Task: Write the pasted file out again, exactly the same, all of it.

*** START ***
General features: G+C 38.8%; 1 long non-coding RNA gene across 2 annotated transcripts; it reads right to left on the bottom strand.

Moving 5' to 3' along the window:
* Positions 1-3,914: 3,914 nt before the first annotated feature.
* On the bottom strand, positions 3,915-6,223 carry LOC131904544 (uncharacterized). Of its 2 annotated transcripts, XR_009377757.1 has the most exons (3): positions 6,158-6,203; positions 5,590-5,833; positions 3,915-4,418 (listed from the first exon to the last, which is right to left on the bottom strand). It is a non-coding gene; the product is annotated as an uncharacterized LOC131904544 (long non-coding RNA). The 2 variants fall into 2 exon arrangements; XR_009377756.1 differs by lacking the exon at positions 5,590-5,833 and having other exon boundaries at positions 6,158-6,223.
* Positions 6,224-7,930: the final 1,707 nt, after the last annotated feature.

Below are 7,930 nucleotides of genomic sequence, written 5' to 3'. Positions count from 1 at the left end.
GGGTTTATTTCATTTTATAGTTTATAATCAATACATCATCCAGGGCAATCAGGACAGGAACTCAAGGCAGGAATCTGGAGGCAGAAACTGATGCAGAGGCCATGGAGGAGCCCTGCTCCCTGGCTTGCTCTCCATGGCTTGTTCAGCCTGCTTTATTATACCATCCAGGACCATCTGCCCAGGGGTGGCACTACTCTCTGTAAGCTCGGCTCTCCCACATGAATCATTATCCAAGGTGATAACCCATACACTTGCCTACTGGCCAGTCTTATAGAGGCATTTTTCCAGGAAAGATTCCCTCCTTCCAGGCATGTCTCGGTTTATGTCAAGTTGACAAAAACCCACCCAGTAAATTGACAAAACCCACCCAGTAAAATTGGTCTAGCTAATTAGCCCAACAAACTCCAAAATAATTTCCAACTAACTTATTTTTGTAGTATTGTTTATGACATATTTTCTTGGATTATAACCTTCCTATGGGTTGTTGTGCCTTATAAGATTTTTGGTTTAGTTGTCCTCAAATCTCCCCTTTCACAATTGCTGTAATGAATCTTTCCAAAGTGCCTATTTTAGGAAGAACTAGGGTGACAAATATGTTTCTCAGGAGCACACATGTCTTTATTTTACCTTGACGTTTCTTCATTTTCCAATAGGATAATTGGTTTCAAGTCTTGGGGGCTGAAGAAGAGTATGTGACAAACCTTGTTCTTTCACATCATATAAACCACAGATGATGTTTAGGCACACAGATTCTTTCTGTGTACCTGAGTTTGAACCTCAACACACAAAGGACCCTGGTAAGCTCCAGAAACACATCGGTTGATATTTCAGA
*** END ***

General features: G+C 38.8%; 1 long non-coding RNA gene across 2 annotated transcripts; it reads right to left on the bottom strand.

Moving 5' to 3' along the window:
* Positions 1-3,914: 3,914 nt before the first annotated feature.
* On the bottom strand, positions 3,915-6,223 carry LOC131904544 (uncharacterized). Of its 2 annotated transcripts, XR_009377757.1 has the most exons (3): positions 6,158-6,203; positions 5,590-5,833; positions 3,915-4,418 (listed from the first exon to the last, which is right to left on the bottom strand). It is a non-coding gene; the product is annotated as an uncharacterized LOC131904544 (long non-coding RNA). The 2 variants fall into 2 exon arrangements; XR_009377756.1 differs by lacking the exon at positions 5,590-5,833 and having other exon boundaries at positions 6,158-6,223.
* Positions 6,224-7,930: the final 1,707 nt, after the last annotated feature.

Below are 7,930 nucleotides of genomic sequence, written 5' to 3'. Positions count from 1 at the left end.
GGGTTTATTTCATTTTATAGTTTATAATCAATACATCATCCAGGGCAATCAGGACAGGAACTCAAGGCAGGAATCTGGAGGCAGAAACTGATGCAGAGGCCATGGAGGAGCCCTGCTCCCTGGCTTGCTCTCCATGGCTTGTTCAGCCTGCTTTATTATACCATCCAGGACCATCTGCCCAGGGGTGGCACTACTCTCTGTAAGCTCGGCTCTCCCACATGAATCATTATCCAAGGTGATAACCCATACACTTGCCTACTGGCCAGTCTTATAGAGGCATTTTTCCAGGAAAGATTCCCTCCTTCCAGGCATGTCTCGGTTTATGTCAAGTTGACAAAAACCCACCCAGTAAATTGACAAAACCCACCCAGTAAAATTGGTCTAGCTAATTAGCCCAACAAACTCCAAAATAATTTCCAACTAACTTATTTTTGTAGTATTGTTTATGACATATTTTCTTGGATTATAACCTTCCTATGGGTTGTTGTGCCTTATAAGATTTTTGGTTTAGTTGTCCTCAAATCTCCCCTTTCACAATTGCTGTAATGAATCTTTCCAAAGTGCCTATTTTAGGAAGAACTAGGGTGACAAATATGTTTCTCAGGAGCACACATGTCTTTATTTTACCTTGACGTTTCTTCATTTTCCAATAGGATAATTGGTTTCAAGTCTTGGGGGCTGAAGAAGAGTATGTGACAAACCTTGTTCTTTCACATCATATAAACCACAGATGATGTTTAGGCACACAGATTCTTTCTGTGTACCTGAGTTTGAACCTCAACACACAAAGGACCCTGGTAAGCTCCAGAAACACATCGGTTGATATTTCAGA